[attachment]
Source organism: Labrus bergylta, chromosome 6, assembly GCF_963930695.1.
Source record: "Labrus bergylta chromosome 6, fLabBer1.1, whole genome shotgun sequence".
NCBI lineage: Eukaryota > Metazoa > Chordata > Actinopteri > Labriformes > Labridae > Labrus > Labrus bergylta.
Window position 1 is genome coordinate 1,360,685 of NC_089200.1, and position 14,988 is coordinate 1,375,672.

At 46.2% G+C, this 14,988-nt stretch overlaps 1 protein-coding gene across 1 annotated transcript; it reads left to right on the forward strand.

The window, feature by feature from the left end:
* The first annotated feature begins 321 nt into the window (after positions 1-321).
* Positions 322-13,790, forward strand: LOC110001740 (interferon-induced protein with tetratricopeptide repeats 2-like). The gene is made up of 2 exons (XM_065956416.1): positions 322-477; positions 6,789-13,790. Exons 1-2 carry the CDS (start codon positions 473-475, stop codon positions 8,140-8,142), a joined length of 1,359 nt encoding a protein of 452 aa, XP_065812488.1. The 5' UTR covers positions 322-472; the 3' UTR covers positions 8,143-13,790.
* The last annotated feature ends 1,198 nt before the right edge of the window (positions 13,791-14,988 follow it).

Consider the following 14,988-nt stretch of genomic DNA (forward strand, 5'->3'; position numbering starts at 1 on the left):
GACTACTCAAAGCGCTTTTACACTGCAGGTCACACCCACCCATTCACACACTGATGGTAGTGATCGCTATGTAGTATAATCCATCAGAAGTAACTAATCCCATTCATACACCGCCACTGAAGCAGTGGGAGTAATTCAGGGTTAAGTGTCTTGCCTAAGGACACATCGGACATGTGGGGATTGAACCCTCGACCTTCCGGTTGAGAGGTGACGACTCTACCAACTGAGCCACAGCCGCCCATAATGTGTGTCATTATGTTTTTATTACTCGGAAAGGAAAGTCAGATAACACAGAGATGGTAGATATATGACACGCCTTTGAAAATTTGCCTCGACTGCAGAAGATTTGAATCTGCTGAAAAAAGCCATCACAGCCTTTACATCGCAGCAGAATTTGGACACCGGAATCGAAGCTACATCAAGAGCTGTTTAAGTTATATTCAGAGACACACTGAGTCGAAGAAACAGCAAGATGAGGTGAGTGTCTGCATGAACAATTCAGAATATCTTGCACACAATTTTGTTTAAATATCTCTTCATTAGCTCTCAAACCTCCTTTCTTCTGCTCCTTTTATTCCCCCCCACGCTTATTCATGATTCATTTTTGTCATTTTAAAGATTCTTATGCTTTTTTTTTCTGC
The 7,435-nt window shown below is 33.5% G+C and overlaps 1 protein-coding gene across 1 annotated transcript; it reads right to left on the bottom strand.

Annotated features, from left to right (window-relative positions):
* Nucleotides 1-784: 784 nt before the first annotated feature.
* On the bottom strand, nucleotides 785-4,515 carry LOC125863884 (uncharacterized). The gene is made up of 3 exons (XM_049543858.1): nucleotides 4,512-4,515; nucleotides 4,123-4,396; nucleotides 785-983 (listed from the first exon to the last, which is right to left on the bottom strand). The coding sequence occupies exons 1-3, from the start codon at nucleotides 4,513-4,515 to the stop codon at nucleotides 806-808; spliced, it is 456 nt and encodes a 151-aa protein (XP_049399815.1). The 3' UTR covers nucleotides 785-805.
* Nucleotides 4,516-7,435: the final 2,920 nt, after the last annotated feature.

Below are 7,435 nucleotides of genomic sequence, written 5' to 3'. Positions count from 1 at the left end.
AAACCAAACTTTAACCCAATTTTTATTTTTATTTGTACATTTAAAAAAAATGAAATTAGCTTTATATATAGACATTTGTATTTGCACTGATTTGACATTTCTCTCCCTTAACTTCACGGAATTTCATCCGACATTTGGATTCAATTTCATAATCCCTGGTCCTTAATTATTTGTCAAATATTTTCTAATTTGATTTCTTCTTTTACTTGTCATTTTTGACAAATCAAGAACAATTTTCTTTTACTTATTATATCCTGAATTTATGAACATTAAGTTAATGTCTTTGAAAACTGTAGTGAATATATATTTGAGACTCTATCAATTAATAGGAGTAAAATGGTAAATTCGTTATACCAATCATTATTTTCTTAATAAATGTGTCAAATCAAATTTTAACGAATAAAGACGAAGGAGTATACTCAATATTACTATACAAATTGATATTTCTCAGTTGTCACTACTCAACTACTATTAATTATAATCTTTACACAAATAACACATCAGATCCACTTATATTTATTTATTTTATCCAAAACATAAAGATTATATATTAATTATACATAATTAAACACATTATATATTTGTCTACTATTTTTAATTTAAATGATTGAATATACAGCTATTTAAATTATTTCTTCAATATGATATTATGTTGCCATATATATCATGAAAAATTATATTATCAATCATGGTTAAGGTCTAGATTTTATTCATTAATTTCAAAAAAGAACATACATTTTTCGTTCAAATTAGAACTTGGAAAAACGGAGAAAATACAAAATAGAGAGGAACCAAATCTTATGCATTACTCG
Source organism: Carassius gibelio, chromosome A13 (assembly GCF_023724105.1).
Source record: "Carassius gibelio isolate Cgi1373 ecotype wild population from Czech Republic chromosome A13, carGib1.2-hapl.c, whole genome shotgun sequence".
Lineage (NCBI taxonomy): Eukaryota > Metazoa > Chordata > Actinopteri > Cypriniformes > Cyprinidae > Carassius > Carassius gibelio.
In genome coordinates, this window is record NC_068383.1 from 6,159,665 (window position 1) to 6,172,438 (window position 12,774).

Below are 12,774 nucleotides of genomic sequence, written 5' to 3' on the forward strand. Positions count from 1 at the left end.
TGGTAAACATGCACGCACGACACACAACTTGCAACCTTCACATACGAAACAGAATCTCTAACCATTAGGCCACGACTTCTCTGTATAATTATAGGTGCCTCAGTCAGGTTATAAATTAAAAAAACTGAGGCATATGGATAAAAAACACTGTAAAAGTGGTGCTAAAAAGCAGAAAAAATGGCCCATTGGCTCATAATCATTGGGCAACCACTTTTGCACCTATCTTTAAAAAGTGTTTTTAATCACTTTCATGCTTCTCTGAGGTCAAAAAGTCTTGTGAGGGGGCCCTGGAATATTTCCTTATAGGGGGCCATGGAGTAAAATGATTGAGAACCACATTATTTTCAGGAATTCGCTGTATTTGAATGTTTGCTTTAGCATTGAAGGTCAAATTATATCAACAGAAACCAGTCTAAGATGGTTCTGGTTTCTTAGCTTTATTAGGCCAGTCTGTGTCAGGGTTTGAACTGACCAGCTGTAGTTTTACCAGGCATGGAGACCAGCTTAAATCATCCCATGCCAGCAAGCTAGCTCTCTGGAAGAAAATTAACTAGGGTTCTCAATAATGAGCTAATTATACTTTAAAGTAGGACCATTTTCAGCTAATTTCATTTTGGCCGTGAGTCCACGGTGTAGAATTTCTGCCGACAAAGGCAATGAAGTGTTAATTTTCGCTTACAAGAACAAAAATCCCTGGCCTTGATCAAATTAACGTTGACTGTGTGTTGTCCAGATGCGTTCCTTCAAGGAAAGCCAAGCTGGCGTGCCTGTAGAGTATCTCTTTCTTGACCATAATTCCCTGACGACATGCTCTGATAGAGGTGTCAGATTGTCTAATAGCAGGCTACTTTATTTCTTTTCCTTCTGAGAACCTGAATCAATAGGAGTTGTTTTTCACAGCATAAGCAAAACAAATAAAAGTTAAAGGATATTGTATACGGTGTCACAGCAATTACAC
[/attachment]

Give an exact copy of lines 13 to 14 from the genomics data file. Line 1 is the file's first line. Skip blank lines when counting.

Annotated features, from left to right (window-relative positions):
* Nucleotides 1-784: 784 nt before the first annotated feature.